English version

toll

From Longman Dictionary of Contemporary English
Related topics: Death, Roads, Textures, sounds
tolltoll1 /təʊl $ toʊl/ ●○○ noun [countable]  1 [usually singular]MXNUMBER the number of people killed or injured in a particular accident, by a particular illness etc The death toll has risen to 83. The bombings took a heavy toll, killing hundreds of Londoners.2 EFFECT/INFLUENCEa very bad effect that something has on something or someone over a long period of timetoll on Years of smoking have taken their toll on his health. a heavy toll on the environment3 TTRCOSTthe money you have to pay to use a particular road, bridge etcsee thesaurus at cost4 CSthe sound of a large bell ringing slowly
Examples from the Corpus
tollIn 1871 they built a toll bridge from the mainland to the island.Furthermore, twelve months of fencing with Malcolm McLaren had taken a toll on Branson's nerves.However, other fires burning in the state have taken a toll on efforts to fight the Lone fire.This naturally takes a toll on intellectual honesty.There were suggestions that the death toll was up to five times higher than officially stated.The death toll from the earthquake has risen still further in the worst disaster since 1952.The final toll was 83 dead and more than 100 injured.The final quarter was an untidy affair on both sides with the conditions taking a heavy toll on concentration and stamina.It was great for about an hour or so and then the effort of keeping warm began to take its toll.Balancing the dual roles of minister to the world and shepherd to his own flock has taken its toll.You have to pay tolls on many of the major roads in France.The four years had taken some physical toll.death tollBut even this ratio puts the best possible light on the contribution made by employment to the avoidable death toll.Despite these grim warnings, the end of the season saw the final death toll down a little on last year.Official Florida statistics put the death toll at six blacks and two whites killed.Many expressed disbelief that the death toll was not higher.There were suggestions that the death toll was up to five times higher than officially stated.The death toll of the plane crash has risen to 118.The death toll exceeded the 1987 Hungerford Massacre, which left 17 dead, including the gunman, Michael Ryan.The death toll is 2,276, all by fire or drowning.The death toll since 1992 is more than 18,500.taken ... tollBuilding, agriculture and dams have also taken their toll.The years had definitely taken their toll on the former glory of Fernbank.Furthermore, twelve months of fencing with Malcolm McLaren had taken a toll on Branson's nerves.A culture of isolation and relentless profit pressure had taken its toll.The four years had taken some physical toll.But in the last 40 years, the ugly little AK-47 has taken a huge toll, too.Balancing the dual roles of minister to the world and shepherd to his own flock has taken its toll.Rising unemployment has taken its inevitable toll on the consumer lending market.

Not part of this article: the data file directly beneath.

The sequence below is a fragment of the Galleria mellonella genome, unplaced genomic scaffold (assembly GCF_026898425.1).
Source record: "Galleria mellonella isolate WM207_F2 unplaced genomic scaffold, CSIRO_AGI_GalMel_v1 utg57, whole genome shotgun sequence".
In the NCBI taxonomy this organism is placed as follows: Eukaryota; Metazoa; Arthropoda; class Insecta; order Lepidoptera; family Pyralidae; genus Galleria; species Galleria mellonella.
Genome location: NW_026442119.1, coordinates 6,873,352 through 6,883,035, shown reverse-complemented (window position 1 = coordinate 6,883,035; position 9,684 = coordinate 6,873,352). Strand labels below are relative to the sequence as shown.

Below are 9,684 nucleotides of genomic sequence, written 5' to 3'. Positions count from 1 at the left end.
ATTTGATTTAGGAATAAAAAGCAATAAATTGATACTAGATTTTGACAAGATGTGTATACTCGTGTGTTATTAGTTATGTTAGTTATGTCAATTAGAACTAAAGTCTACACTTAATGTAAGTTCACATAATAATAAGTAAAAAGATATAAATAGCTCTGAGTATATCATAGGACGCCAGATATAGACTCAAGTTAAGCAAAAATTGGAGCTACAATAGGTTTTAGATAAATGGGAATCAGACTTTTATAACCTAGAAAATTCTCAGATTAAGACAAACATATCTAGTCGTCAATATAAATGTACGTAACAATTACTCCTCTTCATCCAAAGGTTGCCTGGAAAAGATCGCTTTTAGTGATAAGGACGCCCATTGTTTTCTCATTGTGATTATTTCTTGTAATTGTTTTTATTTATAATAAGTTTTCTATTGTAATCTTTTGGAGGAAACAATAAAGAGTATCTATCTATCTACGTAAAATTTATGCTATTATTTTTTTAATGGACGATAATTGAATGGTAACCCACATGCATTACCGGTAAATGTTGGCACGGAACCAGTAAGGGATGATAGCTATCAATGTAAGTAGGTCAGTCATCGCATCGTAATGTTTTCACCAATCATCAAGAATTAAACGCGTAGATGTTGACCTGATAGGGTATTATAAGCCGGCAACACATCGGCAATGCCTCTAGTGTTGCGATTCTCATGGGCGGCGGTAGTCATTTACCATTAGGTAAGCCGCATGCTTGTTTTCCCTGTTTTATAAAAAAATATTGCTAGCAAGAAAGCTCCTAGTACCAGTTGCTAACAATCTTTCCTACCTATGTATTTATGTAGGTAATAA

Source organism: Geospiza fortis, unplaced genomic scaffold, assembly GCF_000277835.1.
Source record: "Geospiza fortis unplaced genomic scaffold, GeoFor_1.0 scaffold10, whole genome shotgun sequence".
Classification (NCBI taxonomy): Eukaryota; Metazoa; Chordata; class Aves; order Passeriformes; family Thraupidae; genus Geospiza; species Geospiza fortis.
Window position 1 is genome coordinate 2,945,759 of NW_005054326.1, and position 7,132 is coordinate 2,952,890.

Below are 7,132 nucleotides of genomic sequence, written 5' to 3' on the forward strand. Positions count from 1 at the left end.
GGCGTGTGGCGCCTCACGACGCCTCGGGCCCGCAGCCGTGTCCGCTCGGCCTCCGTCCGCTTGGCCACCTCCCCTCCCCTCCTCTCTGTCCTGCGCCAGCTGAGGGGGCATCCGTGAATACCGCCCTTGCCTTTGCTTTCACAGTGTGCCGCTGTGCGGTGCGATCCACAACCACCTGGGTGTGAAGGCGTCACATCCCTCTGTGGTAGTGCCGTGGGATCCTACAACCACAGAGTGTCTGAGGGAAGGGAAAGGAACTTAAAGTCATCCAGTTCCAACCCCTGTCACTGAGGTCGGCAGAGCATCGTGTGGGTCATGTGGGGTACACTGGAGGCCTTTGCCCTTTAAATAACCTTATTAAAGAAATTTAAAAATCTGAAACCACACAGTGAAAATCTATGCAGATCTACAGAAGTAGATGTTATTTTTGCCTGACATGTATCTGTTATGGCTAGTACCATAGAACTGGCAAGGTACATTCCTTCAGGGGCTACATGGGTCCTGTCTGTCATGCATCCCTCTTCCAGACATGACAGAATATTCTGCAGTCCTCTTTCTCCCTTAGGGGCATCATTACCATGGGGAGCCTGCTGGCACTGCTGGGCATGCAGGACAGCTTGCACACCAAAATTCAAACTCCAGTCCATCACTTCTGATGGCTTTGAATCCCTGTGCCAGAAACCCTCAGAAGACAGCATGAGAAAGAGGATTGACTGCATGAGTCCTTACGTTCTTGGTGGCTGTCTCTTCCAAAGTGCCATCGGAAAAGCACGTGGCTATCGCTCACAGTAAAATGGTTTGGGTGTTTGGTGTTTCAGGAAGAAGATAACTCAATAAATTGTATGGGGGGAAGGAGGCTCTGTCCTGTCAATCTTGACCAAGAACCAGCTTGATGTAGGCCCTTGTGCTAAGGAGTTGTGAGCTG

Related topics: Textures, sounds
tolltoll2 verb [intransitive, transitive]  CSSOUNDif a large bell tolls, or if you toll it, it keeps ringing slowly, especially to show that someone has died
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Examples from the Corpus
tollThe funeral procession left the church as the bells began to toll.Whichever corporate lackey wins doesn't matter-the bell's already tolling.Sunday morning, the opening bell tolled for Lennox Lewis.Ask not for whom the Bell's tolls, it tolls for you.The church bell was tolling mournfully as the carriage entered the cemetery gate.Like a bell tolling, news arrived every few months of relatives and friends.Cecilia Darne, who lived round the corner, said she heard a bell toll once at about eight in the morning.
From Longman Business Dictionarytolltoll /təʊltoʊl/ noun1[countable]TRANSPORT the money you have to pay to use a particular road, bridge etcIn parts of the USA tolls are charged for motorways.Revenue is raised through customs duties and road tolls.2take a/its toll on something/somebody to have a very bad effect on something or someone over a long period of timeRising unemployment has taken its toll on the consumer lending market.
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Verb table
toll
Simple Form
Present
I, you, we, theytoll
he, she, ittolls
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Past
I, you, he, she, it, we, theytolled
Present perfect
I, you, we, theyhave tolled
he, she, ithas tolled
Past perfect
I, you, he, she, it, we, theyhad tolled
Future
I, you, he, she, it, we, theywill toll
Future perfect
I, you, he, she, it, we, theywill have tolled
> View Less
Continuous Form
Present
Iam tolling
he, she, itis tolling
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you, we, theyare tolling
Past
I, he, she, itwas tolling
you, we, theywere tolling
Present perfect
I, you, we, theyhave been tolling
he, she, ithas been tolling
Past perfect
I, you, he, she, it, we, theyhad been tolling
Future
I, you, he, she, it, we, theywill be tolling
Future perfect
I, you, he, she, it, we, theywill have been tolling
> View Less